One of the most endearing qualities in Issue 91 of Archie’s Girls Betty and Veronica, is that so many of the mail-order coupons have the original owner’s information filled out in what appears to be a child’s handwriting. Pinkie Smith of St. Louis, Missouri seemed interested, at least temporarily, in many of the ads, including the sea circus and the set of encyclopedias, but none of the coupons were taken out and mailed. We will never know whether this was because Pinkie had a change of heart, the comic was misplaced, or a parent intervened. Whatever the case may be, Pinkie was wise enough to avoid the hypnotism ad entirely.
Doyle, F. & Edwards, J. et al. (1963, July). No 91. Archie’s Girls Betty and Veronica. [Comic book]. Close-Up Inc.
Andrus, W. (2021). The Infinite Crisis: How the American Comic Book Has Been Shaped by War. ProQuest Dissertations Publishing.
Beaty, B. (2015). Twelve-Cent Archie. Rutgers University Press.
Beaty, B. & Woo, B. (2021). From Mass Medium to Niche Medium: Advertising in American Comic Books 1934-2014. Comicalitiés. https://journals.openedition.org/comicalites/6468
Heinzerling, B. & Chandler, T. (1992). A Review of Advertisements in Children’s Magazines. The Journal of Consumer Education, 10, 32-37. https://citeseerx.ist.psu.edu/viewdoc/download?doi=10.1.1.590.3823&rep=rep1&type=pdf
Wikipedia contributors. (2022, February 20). Archie Comics. In Wikipedia, The Free Encyclopedia. Retrieved March 4, 2022, from https://en.wikipedia.org/wiki/Archie_Comics
For Further Exploration
Berube, L. (2020). Context is Everything: A Review of Comics Studies: A Guidebook. The Comics Grid: Journal of Comics Scholarship, 10 (1). https://doi.org/10.16995/cg.221
Duke University Libraries Repository Collections and Archives, Ad*Access, John. W. Hartman Center for Sales Advertising & Marketing History. https://repository.duke.edu/dc/adaccess
Wertham, F. (1954). Seduction of the Innocent. Rinehart & Company, Inc.
“From the Classroom” is a series that features some of the great work and research from students who visit our collections. Below is a blog by Abbie Steuhm from Dr. Jennifer Burek Pierce’s class “Reading Culture History & Research in Media” (SLIS:5600:0001).
Private Catholic: Zines for Catholic School Kids
By Abbie Steuhm
In the U.S. education system, private schools are unique as scholarly institutions that stand outside of government funding and therefore government regulations. Catholic private schools in particular mix religion and education for young students. While there is a lot of debate around these schools, we find ourselves knowing little about the stories and thoughts of the students themselves who attend. However, some of these stories are told within the minor-league zine Private Catholic found within the Sarah and Jen Wolfe Zines Collection (MsC0878) held in the University of Iowa’s Special Collections & Archives.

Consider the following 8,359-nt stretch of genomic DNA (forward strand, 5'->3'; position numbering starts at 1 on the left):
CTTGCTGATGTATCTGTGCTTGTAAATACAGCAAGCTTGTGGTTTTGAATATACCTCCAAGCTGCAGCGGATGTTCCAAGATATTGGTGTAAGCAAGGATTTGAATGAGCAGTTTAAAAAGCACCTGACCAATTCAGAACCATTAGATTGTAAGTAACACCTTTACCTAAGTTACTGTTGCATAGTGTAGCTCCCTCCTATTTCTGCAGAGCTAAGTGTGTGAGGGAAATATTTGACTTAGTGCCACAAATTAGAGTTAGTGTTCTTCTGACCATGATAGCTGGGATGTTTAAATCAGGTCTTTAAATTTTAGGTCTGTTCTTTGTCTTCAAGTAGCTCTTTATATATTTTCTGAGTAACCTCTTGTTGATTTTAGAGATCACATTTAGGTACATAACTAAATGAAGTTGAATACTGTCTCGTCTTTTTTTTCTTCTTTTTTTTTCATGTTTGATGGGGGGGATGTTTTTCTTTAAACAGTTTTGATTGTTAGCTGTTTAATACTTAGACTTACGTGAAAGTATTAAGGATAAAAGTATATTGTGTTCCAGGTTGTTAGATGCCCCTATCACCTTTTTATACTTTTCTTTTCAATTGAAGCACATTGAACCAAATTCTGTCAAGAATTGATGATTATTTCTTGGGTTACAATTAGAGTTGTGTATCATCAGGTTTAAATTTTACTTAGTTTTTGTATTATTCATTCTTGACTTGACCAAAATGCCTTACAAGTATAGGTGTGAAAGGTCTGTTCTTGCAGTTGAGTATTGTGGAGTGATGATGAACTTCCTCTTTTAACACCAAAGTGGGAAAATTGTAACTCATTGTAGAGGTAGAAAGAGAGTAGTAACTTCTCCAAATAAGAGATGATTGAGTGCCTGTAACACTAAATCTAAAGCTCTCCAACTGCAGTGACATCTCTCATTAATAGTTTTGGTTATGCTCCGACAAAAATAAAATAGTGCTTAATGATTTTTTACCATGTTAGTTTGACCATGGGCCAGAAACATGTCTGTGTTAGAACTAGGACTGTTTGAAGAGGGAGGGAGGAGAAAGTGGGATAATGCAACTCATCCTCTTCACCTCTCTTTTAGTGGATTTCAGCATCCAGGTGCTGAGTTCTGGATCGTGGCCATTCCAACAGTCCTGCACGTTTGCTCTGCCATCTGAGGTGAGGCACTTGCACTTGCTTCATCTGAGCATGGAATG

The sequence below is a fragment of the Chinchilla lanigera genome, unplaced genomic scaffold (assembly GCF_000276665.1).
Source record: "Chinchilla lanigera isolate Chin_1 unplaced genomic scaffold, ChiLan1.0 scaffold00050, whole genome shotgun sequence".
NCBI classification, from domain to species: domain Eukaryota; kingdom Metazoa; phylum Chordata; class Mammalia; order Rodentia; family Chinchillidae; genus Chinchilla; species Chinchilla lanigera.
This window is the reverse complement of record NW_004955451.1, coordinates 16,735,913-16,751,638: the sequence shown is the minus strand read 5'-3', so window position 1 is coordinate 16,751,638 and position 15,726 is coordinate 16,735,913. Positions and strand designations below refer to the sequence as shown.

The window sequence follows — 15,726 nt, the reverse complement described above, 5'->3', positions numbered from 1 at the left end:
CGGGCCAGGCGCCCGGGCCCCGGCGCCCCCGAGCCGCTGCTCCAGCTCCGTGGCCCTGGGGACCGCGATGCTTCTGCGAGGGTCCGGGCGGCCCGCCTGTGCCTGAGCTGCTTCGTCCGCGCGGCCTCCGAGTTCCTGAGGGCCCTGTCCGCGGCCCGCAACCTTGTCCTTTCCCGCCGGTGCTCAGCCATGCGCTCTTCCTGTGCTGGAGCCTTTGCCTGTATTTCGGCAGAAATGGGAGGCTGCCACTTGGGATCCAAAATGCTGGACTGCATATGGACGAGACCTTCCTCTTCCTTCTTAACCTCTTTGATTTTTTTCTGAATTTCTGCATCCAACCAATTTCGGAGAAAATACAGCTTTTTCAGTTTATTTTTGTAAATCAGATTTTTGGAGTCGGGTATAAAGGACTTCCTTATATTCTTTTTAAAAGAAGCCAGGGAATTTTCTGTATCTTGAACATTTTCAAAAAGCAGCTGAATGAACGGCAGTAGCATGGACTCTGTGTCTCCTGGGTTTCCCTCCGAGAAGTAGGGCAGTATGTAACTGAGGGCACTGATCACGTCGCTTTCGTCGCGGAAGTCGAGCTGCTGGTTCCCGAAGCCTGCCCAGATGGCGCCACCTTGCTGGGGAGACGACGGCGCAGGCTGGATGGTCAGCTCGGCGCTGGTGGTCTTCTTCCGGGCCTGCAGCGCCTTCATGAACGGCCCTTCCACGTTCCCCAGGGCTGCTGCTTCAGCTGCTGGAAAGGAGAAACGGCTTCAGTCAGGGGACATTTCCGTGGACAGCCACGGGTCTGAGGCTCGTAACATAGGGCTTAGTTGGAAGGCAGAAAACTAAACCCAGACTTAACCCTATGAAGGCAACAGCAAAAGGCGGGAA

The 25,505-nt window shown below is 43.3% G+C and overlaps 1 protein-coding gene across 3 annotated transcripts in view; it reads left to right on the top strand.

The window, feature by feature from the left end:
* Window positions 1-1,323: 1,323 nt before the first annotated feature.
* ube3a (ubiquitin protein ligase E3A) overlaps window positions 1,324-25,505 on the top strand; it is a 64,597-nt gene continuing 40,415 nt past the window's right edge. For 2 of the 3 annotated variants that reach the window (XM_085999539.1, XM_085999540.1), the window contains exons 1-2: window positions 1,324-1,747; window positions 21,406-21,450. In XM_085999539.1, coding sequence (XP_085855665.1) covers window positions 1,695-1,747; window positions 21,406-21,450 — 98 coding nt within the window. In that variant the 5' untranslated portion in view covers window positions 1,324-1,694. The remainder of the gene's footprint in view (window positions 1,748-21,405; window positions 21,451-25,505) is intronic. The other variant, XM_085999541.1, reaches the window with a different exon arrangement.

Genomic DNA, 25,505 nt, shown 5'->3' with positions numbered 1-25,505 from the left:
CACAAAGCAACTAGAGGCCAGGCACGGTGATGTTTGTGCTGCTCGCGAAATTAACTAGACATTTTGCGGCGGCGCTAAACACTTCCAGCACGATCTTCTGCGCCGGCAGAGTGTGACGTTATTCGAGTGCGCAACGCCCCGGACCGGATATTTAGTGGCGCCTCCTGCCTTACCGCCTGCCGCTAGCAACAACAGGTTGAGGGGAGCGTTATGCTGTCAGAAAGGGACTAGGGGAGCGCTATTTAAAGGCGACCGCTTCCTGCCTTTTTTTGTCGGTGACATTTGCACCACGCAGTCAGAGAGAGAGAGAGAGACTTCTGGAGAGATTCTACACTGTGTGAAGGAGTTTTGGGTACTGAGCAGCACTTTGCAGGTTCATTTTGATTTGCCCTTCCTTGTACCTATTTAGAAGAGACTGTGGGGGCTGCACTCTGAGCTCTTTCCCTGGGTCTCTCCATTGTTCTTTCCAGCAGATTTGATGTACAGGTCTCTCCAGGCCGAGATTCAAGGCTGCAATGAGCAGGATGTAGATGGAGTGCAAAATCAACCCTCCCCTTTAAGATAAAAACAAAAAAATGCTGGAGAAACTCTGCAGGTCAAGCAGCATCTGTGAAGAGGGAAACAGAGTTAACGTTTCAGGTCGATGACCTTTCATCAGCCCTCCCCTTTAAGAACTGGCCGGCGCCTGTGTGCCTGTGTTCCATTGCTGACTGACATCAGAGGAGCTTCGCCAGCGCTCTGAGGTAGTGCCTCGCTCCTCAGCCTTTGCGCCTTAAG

“Zines” are handmade booklets self-published by a variety of people, usually members of alternative subcultures. Due to the accessibility of self-publishing and lack of mainstream censorship, many zines detail deeply personal experiences relating to issues of misogyny, classism, racism, anarchism, and empowerment. This makes zines rather difficult to collect and showcase to a wide audience, since these stories were meant to be seen by a small group of collectors and self-publishers instead of an entire academic institution. However, the University of Iowa Libraries staff—many of whom are part of the zine subculture—are dedicated to preserving this small history. This allows stories from unheard voices like Catholic students to be read and experienced by researchers today.
The unnamed creator of the Private Catholic zine gave their personal statement in the first issue, starting with an all-caps statement “OK, LET’S BOND.” They continue by saying they had “originally intended this zine to be a handbook… for poor souls like me who are stuck in Private Catholic school—and trust me, it is HELL” (Private Catholic, no. 1). While the average reader may take this statement as an intense dislike for private Catholic schools, the author explicitly states in issue two how they are “not decidedly for or against Private Catholic schools… They can be pretty cool (uniform means you don’t have to worry what to wear), etc.” Private Catholic allows teenage Catholic school-goers a place to vent their frustrations and air some outrageous stories. For example, underneath the “True Stories” section of the zine’s first edition, someone named Gina tells her single-sentence story of how she received detention for, quote, “being bad at volleyball.”
Private Catholic earns its place within the zine subculture as it details narratives that go against the strict grain of private Catholic schools. In the first issue, one contributor talks about how the spelling book Wordly Wise “introduces and incorporates alternative philosophies and lifestyles” besides an image of Alice from Alice in Wonderland surrounded by definitions of various words such as “anarchy” and “funeral.” Within the same issue, a two-page spread of cut-and-paste pictures from popular magazines displays various images of girls posing in Catholic school uniforms. The commentary on these pages tells how those magazines were selling the look of a Catholic school girl as “sexy, alternative” despite how students were conforming to authoritarian standards with those uniforms.